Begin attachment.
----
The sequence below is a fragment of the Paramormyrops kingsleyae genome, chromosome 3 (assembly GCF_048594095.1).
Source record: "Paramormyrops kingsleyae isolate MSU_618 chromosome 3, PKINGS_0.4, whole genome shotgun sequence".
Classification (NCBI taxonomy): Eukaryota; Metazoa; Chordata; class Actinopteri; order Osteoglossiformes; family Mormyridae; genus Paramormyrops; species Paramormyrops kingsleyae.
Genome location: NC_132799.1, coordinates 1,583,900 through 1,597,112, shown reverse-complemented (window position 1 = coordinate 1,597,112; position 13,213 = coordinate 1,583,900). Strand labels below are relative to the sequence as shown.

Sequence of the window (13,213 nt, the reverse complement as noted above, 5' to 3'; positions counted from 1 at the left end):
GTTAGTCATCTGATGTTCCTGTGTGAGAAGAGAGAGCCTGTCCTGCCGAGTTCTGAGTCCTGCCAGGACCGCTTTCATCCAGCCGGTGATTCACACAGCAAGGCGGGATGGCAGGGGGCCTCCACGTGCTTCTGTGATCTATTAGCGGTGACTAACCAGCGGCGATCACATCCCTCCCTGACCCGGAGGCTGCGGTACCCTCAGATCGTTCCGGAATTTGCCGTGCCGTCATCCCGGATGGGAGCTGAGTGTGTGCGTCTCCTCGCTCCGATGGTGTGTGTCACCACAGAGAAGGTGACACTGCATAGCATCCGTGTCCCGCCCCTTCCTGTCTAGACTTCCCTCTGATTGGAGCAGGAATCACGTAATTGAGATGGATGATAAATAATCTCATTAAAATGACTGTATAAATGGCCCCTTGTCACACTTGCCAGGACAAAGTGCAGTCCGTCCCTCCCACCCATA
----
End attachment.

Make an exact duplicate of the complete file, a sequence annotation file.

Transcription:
The sequence below is a fragment of the Paramormyrops kingsleyae genome, chromosome 3 (assembly GCF_048594095.1).
Source record: "Paramormyrops kingsleyae isolate MSU_618 chromosome 3, PKINGS_0.4, whole genome shotgun sequence".
Classification (NCBI taxonomy): Eukaryota; Metazoa; Chordata; class Actinopteri; order Osteoglossiformes; family Mormyridae; genus Paramormyrops; species Paramormyrops kingsleyae.
Genome location: NC_132799.1, coordinates 1,583,900 through 1,597,112, shown reverse-complemented (window position 1 = coordinate 1,597,112; position 13,213 = coordinate 1,583,900). Strand labels below are relative to the sequence as shown.

Sequence of the window (13,213 nt, the reverse complement as noted above, 5' to 3'; positions counted from 1 at the left end):
GTTAGTCATCTGATGTTCCTGTGTGAGAAGAGAGAGCCTGTCCTGCCGAGTTCTGAGTCCTGCCAGGACCGCTTTCATCCAGCCGGTGATTCACACAGCAAGGCGGGATGGCAGGGGGCCTCCACGTGCTTCTGTGATCTATTAGCGGTGACTAACCAGCGGCGATCACATCCCTCCCTGACCCGGAGGCTGCGGTACCCTCAGATCGTTCCGGAATTTGCCGTGCCGTCATCCCGGATGGGAGCTGAGTGTGTGCGTCTCCTCGCTCCGATGGTGTGTGTCACCACAGAGAAGGTGACACTGCATAGCATCCGTGTCCCGCCCCTTCCTGTCTAGACTTCCCTCTGATTGGAGCAGGAATCACGTAATTGAGATGGATGATAAATAATCTCATTAAAATGACTGTATAAATGGCCCCTTGTCACACTTGCCAGGACAAAGTGCAGTCCGTCCCTCCCACCCATA